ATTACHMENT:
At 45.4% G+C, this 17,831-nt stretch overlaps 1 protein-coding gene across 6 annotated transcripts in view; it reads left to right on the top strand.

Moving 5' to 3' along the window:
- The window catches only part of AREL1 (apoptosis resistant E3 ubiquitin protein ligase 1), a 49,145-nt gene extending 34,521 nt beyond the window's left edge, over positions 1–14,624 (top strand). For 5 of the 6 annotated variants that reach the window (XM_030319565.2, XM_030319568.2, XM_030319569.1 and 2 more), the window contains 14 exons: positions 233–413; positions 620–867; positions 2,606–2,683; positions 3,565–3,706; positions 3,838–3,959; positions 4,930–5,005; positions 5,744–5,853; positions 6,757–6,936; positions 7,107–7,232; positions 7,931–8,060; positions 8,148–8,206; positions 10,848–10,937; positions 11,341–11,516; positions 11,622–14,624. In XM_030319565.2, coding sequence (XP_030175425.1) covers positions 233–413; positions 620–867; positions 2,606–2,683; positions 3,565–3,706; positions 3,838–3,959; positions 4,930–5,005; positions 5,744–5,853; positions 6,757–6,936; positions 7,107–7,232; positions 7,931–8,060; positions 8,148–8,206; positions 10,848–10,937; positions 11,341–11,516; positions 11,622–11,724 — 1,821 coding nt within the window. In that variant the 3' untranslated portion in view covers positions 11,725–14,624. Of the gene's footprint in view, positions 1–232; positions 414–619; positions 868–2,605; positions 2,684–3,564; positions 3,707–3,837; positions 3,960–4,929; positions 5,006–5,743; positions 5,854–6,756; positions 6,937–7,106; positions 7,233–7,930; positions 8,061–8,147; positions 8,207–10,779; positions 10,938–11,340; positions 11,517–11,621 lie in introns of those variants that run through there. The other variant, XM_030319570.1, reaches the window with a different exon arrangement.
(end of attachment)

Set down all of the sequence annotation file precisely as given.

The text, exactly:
At 45.4% G+C, this 17,831-nt stretch overlaps 1 protein-coding gene across 6 annotated transcripts in view; it reads left to right on the top strand.

Moving 5' to 3' along the window:
- The window catches only part of AREL1 (apoptosis resistant E3 ubiquitin protein ligase 1), a 49,145-nt gene extending 34,521 nt beyond the window's left edge, over positions 1–14,624 (top strand). For 5 of the 6 annotated variants that reach the window (XM_030319565.2, XM_030319568.2, XM_030319569.1 and 2 more), the window contains 14 exons: positions 233–413; positions 620–867; positions 2,606–2,683; positions 3,565–3,706; positions 3,838–3,959; positions 4,930–5,005; positions 5,744–5,853; positions 6,757–6,936; positions 7,107–7,232; positions 7,931–8,060; positions 8,148–8,206; positions 10,848–10,937; positions 11,341–11,516; positions 11,622–14,624. In XM_030319565.2, coding sequence (XP_030175425.1) covers positions 233–413; positions 620–867; positions 2,606–2,683; positions 3,565–3,706; positions 3,838–3,959; positions 4,930–5,005; positions 5,744–5,853; positions 6,757–6,936; positions 7,107–7,232; positions 7,931–8,060; positions 8,148–8,206; positions 10,848–10,937; positions 11,341–11,516; positions 11,622–11,724 — 1,821 coding nt within the window. In that variant the 3' untranslated portion in view covers positions 11,725–14,624. Of the gene's footprint in view, positions 1–232; positions 414–619; positions 868–2,605; positions 2,684–3,564; positions 3,707–3,837; positions 3,960–4,929; positions 5,006–5,743; positions 5,854–6,756; positions 6,937–7,106; positions 7,233–7,930; positions 8,061–8,147; positions 8,207–10,779; positions 10,938–11,340; positions 11,517–11,621 lie in introns of those variants that run through there. The other variant, XM_030319570.1, reaches the window with a different exon arrangement.